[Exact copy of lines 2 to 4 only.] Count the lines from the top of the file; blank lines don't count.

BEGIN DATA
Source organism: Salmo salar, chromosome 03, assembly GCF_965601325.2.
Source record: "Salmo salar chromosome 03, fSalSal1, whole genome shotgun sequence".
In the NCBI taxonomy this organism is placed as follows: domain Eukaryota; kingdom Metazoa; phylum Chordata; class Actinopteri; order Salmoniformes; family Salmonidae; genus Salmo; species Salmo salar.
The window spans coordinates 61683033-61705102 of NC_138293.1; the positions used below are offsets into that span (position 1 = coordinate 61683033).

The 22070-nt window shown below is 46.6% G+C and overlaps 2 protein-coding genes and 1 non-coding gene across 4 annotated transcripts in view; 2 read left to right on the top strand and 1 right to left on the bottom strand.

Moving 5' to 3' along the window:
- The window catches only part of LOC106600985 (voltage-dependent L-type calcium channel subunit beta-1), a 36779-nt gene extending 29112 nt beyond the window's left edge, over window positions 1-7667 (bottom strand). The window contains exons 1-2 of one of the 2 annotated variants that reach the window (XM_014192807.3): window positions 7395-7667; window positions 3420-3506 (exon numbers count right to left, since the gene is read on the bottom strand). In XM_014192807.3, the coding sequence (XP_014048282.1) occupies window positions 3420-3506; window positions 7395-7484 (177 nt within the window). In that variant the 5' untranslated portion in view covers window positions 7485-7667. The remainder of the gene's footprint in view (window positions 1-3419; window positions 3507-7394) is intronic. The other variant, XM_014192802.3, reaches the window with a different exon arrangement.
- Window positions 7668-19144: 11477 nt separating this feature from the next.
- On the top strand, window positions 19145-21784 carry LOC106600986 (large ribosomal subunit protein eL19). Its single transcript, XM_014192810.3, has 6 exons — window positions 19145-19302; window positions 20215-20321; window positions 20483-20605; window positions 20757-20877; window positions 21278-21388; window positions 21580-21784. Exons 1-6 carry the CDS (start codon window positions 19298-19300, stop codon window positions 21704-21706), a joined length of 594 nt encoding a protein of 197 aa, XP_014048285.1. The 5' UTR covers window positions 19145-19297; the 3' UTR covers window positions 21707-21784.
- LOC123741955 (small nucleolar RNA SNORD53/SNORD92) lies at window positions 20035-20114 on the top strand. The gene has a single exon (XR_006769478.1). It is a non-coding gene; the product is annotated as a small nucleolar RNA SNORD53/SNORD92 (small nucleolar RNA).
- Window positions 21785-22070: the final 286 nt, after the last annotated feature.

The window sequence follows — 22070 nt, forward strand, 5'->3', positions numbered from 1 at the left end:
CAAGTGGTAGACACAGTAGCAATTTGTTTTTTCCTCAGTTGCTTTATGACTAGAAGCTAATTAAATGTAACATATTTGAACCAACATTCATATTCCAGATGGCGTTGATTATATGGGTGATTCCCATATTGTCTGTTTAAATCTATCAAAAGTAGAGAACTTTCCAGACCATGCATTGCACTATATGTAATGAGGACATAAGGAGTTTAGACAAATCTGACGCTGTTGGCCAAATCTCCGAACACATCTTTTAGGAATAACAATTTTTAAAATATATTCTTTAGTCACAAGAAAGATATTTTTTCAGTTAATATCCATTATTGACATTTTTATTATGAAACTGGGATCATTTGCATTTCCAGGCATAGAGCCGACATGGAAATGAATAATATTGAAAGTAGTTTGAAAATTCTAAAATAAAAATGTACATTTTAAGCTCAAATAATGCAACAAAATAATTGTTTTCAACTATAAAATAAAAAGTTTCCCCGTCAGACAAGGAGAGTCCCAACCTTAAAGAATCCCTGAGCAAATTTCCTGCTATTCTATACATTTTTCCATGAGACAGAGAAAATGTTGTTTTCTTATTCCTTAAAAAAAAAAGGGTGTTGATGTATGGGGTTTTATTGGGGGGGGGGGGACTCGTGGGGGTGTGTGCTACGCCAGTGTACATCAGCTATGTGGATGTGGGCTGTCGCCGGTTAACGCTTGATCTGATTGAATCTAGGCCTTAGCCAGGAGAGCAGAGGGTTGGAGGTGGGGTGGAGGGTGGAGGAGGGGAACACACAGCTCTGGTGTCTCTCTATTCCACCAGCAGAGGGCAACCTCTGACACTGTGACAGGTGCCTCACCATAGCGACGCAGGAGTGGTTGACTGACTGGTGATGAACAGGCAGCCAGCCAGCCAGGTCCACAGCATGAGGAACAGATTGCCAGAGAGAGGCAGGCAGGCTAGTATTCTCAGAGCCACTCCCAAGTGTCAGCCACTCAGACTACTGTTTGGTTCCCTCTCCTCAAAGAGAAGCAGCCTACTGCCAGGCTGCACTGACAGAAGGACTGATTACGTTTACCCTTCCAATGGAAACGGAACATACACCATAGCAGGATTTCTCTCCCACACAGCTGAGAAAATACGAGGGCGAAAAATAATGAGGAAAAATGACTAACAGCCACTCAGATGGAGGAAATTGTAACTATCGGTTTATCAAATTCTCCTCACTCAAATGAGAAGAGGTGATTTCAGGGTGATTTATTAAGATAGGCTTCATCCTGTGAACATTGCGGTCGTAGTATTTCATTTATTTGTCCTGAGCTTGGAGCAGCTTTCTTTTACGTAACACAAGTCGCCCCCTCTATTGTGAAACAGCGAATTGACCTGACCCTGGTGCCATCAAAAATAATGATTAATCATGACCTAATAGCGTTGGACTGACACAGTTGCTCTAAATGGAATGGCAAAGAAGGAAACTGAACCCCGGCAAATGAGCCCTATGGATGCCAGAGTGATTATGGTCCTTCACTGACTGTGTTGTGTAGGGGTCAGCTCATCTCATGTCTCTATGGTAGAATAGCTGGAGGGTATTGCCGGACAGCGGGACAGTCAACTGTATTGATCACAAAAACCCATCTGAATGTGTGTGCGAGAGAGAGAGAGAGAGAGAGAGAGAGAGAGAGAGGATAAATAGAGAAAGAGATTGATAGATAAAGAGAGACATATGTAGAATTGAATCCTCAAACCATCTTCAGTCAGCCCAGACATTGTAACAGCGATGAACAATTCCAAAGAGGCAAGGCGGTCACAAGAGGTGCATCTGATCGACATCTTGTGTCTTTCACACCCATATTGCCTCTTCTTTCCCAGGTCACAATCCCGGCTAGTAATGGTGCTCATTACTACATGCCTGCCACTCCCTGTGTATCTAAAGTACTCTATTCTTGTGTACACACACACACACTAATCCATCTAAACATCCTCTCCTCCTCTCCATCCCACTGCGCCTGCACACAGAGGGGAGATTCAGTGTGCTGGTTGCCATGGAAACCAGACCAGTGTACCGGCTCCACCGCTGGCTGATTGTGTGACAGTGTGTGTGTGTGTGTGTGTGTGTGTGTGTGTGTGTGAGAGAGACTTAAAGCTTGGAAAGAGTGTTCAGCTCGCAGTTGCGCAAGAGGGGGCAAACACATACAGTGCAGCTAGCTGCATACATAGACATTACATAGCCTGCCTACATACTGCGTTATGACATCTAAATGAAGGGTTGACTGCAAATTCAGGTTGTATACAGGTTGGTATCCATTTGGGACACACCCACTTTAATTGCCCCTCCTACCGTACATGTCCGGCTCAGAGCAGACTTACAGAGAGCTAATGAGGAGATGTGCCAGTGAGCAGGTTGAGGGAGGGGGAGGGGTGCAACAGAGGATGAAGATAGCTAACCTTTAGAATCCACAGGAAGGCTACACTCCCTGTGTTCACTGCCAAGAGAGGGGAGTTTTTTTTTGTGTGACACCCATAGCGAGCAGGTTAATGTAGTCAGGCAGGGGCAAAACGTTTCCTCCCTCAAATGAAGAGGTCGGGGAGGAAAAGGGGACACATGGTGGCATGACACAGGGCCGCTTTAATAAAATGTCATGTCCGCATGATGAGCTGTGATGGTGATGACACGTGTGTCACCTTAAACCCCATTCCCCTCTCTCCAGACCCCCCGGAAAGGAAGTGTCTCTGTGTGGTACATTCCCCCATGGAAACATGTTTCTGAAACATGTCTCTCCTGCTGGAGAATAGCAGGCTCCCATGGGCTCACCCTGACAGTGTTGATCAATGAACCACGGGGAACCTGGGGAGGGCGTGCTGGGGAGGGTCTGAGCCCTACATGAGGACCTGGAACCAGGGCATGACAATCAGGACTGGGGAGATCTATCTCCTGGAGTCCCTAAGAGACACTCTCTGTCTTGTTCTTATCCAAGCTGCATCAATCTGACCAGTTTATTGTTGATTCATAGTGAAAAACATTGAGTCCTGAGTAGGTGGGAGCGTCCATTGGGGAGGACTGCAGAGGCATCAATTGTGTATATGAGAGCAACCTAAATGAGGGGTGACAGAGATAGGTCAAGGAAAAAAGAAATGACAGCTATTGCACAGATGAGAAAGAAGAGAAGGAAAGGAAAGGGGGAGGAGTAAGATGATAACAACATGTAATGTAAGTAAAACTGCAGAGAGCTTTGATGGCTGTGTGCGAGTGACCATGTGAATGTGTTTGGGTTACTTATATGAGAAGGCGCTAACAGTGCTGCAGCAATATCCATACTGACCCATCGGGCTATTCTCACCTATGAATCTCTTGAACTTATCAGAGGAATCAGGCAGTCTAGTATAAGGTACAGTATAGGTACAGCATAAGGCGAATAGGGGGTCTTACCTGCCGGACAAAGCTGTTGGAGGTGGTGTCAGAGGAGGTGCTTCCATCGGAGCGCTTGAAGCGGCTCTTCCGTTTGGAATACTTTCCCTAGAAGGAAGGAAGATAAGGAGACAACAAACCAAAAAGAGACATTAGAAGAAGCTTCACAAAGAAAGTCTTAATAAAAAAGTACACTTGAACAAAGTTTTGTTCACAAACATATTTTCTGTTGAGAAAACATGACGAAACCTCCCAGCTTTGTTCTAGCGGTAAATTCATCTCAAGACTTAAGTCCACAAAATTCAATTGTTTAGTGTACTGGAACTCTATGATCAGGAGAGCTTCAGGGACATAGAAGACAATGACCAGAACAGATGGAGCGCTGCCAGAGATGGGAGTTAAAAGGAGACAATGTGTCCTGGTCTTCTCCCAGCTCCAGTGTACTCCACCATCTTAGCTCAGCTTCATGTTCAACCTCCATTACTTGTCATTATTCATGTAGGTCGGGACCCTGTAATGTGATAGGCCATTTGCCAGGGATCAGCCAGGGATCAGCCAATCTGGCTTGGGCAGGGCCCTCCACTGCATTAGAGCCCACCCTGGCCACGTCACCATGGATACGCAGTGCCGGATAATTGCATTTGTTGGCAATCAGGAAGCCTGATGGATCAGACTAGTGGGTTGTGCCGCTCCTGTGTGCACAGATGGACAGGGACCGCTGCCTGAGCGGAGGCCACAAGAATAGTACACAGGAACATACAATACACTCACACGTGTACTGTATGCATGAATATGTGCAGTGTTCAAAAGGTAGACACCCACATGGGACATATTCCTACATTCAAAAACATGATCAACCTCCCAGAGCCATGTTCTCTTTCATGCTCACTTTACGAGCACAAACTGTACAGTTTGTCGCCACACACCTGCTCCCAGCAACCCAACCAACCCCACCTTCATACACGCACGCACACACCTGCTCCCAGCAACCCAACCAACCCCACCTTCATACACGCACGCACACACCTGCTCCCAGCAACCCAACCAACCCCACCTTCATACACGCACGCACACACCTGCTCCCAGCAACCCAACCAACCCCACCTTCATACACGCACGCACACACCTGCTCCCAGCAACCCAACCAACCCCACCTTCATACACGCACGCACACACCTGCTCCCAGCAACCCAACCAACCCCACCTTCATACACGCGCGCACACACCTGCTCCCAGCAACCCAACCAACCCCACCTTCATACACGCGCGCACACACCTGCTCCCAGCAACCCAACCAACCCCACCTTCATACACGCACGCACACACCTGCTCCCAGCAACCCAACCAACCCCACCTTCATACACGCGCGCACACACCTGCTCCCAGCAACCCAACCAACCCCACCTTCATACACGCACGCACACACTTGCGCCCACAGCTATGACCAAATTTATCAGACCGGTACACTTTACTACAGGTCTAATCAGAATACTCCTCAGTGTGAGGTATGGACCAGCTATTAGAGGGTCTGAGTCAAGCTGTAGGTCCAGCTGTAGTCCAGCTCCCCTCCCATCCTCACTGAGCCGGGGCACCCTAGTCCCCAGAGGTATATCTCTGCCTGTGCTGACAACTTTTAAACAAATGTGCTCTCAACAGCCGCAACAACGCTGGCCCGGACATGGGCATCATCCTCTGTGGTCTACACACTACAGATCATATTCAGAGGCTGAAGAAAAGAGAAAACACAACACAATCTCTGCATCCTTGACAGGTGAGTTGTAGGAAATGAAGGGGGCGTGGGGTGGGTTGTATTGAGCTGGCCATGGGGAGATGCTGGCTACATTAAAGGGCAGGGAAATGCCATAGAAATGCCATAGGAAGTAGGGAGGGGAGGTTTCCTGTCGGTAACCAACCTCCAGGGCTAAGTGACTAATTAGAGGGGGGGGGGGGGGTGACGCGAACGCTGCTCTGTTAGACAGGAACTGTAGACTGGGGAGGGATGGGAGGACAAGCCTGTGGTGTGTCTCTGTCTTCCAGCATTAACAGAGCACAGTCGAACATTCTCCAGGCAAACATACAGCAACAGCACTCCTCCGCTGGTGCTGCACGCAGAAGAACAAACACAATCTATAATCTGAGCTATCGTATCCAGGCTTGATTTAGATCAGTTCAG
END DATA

Source record: "Salmo salar chromosome 03, fSalSal1, whole genome shotgun sequence".
In the NCBI taxonomy this organism is placed as follows: domain Eukaryota; kingdom Metazoa; phylum Chordata; class Actinopteri; order Salmoniformes; family Salmonidae; genus Salmo; species Salmo salar.
The window spans coordinates 61683033-61705102 of NC_138293.1; the positions used below are offsets into that span (position 1 = coordinate 61683033).